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Bell's palsy

The symptoms of Bell's palsy can vary, from a mild numbness of the face, to total paralysis.

The symptoms of Bell's palsy can vary – from a mild numbness of the face to total paralysis.

The symptoms develop quickly and reach their peak within 48 hours. They include:

  • weakness or paralysis in one side of the face, which may make it difficult to close the eyelid and cause the side of the mouth to droop
  • irritation of the affected eye, such as dryness or increased tear production
  • earache or pain underneath the ear on the affected side of the face
  • an altered or reduced sense of taste
  • increased sensitivity to sound in the affected ear
  • drooling from the mouth on the affected side of the face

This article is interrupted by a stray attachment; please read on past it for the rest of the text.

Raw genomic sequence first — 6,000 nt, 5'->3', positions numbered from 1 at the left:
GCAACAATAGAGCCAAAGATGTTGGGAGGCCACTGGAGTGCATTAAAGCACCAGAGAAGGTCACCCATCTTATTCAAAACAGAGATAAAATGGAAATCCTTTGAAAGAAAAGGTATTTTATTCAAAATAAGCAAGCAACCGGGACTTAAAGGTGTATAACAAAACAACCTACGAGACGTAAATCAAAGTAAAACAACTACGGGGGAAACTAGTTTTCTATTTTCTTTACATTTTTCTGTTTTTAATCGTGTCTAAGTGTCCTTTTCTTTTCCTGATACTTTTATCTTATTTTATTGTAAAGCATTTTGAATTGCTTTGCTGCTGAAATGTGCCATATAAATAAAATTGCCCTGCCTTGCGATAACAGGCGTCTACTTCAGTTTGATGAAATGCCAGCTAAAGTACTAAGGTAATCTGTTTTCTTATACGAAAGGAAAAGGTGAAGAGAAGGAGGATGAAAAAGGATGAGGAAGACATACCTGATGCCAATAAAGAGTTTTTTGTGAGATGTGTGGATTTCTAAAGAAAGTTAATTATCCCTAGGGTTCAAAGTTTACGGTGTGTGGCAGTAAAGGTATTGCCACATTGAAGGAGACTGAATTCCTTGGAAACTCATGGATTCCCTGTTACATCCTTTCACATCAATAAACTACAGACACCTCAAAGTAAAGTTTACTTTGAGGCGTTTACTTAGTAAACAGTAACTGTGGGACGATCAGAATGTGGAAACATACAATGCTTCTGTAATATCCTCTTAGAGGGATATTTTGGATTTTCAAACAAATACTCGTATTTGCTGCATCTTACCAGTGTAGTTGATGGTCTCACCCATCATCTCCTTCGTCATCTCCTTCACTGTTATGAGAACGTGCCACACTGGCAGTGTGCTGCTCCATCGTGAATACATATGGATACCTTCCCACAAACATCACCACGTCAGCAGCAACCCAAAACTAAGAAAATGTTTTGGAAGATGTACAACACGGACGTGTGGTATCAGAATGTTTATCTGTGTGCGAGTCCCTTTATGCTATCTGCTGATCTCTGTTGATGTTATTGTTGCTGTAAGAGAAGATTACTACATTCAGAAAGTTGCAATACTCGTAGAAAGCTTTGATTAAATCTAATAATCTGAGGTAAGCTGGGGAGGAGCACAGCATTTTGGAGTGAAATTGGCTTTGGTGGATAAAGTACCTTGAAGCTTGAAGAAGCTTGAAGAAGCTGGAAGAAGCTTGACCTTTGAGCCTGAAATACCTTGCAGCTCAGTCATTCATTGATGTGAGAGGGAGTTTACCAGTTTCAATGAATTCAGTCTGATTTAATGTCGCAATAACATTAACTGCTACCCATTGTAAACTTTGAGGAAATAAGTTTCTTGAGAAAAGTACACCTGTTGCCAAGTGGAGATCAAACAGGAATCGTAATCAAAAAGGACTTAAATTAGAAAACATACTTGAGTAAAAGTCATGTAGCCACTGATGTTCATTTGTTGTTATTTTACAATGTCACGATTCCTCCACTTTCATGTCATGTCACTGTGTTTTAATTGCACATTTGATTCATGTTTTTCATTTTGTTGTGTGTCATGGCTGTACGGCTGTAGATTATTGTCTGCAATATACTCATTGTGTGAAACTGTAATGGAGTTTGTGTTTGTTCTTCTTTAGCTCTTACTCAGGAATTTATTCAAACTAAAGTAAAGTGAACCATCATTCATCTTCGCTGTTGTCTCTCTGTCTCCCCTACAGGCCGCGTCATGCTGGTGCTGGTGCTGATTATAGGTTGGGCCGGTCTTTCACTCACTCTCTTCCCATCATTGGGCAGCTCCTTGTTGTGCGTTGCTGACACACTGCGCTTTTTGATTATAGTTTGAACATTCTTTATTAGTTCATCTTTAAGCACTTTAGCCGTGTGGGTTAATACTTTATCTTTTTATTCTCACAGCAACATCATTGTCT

• dryness of the mouth
  • pain around the jaw
  • headache
  • ringing in one or both ears (tinnitus)
  • dizziness
  • difficulty eating or drinking
  • impaired speech

In most cases of Bell's palsy, the symptoms will begin to improve within two to three weeks. Most people make a full recovery within nine months.

When to seek medical advice

As well as being a symptom of Bell's palsy, facial weakness or paralysis can also be a sign of a more serious condition – such as a stroke.

Therefore, you should visit your nearest A&E department immediately or call 999 for an ambulance if you or someone you are with develops sudden facial paralysis so a doctor can determine the cause.



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